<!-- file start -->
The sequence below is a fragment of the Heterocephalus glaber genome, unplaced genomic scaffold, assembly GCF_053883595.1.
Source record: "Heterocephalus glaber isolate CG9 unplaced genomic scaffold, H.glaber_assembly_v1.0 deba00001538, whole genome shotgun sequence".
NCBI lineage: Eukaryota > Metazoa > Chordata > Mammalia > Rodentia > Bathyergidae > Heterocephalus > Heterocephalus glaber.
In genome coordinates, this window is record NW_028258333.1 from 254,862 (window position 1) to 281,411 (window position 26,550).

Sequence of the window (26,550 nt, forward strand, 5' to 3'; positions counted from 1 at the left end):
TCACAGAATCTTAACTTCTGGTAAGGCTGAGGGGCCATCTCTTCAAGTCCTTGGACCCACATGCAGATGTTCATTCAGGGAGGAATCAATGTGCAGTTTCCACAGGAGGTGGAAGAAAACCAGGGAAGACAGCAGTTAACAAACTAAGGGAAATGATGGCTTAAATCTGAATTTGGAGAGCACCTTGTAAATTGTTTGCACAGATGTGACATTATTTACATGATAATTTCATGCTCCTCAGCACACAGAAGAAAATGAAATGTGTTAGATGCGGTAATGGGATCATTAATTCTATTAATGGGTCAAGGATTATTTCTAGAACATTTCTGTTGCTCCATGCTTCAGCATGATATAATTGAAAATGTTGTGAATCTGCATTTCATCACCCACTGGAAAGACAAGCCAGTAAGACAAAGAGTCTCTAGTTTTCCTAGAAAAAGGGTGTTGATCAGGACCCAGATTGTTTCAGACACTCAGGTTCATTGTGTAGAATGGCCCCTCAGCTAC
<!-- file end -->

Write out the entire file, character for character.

The sequence below is a fragment of the Heterocephalus glaber genome, unplaced genomic scaffold, assembly GCF_053883595.1.
Source record: "Heterocephalus glaber isolate CG9 unplaced genomic scaffold, H.glaber_assembly_v1.0 deba00001538, whole genome shotgun sequence".
NCBI lineage: Eukaryota > Metazoa > Chordata > Mammalia > Rodentia > Bathyergidae > Heterocephalus > Heterocephalus glaber.
In genome coordinates, this window is record NW_028258333.1 from 254,862 (window position 1) to 281,411 (window position 26,550).

Sequence of the window (26,550 nt, forward strand, 5' to 3'; positions counted from 1 at the left end):
TCACAGAATCTTAACTTCTGGTAAGGCTGAGGGGCCATCTCTTCAAGTCCTTGGACCCACATGCAGATGTTCATTCAGGGAGGAATCAATGTGCAGTTTCCACAGGAGGTGGAAGAAAACCAGGGAAGACAGCAGTTAACAAACTAAGGGAAATGATGGCTTAAATCTGAATTTGGAGAGCACCTTGTAAATTGTTTGCACAGATGTGACATTATTTACATGATAATTTCATGCTCCTCAGCACACAGAAGAAAATGAAATGTGTTAGATGCGGTAATGGGATCATTAATTCTATTAATGGGTCAAGGATTATTTCTAGAACATTTCTGTTGCTCCATGCTTCAGCATGATATAATTGAAAATGTTGTGAATCTGCATTTCATCACCCACTGGAAAGACAAGCCAGTAAGACAAAGAGTCTCTAGTTTTCCTAGAAAAAGGGTGTTGATCAGGACCCAGATTGTTTCAGACACTCAGGTTCATTGTGTAGAATGGCCCCTCAGCTAC